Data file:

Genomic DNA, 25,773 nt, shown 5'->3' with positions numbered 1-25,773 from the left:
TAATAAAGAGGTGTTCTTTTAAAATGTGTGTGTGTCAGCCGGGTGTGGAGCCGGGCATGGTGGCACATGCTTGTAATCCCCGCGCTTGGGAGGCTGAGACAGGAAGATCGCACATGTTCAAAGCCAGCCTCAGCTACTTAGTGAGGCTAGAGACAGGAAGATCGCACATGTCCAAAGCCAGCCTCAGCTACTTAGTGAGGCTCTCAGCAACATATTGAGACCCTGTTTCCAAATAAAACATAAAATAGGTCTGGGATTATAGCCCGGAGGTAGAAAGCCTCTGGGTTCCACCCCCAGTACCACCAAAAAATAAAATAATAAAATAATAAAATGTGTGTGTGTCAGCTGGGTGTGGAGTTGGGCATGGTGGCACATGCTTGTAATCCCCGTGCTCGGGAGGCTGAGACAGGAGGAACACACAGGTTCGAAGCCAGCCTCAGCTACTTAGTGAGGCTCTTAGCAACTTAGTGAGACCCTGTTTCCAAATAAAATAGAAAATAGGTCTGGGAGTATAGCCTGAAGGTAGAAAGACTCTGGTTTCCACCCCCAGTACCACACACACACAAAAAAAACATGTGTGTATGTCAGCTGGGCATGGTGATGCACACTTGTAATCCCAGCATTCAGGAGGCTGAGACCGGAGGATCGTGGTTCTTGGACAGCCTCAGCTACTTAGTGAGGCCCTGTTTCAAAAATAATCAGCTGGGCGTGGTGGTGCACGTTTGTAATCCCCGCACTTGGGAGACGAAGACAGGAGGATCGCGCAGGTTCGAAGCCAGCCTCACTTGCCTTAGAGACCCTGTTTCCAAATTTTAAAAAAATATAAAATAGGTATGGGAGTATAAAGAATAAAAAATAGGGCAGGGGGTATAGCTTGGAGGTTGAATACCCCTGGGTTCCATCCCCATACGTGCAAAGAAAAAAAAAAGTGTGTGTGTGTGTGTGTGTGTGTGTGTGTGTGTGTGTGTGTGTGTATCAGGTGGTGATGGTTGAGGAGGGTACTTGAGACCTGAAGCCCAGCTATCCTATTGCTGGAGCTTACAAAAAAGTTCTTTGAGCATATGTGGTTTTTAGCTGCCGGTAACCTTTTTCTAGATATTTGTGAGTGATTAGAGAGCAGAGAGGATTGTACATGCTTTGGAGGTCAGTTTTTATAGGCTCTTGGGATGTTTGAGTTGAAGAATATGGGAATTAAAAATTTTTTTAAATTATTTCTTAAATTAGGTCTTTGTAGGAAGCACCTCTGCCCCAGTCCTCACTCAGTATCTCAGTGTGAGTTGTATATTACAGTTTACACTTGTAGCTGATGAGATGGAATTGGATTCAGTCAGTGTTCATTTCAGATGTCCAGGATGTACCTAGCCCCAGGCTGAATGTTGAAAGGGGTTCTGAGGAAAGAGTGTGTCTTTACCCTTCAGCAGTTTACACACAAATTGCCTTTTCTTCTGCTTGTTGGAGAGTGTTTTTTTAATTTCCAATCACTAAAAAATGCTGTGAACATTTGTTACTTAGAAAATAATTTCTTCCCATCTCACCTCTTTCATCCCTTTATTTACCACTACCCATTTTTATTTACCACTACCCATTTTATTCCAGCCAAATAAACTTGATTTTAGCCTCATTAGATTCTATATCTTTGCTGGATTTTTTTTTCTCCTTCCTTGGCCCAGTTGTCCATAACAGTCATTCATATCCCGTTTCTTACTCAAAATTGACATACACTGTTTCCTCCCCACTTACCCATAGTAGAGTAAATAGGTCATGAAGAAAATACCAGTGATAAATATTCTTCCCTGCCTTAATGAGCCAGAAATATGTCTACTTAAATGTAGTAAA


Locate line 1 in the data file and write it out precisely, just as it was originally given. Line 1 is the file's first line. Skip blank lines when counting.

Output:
Genomic DNA, 25,773 nt, shown 5'->3' with positions numbered 1-25,773 from the left: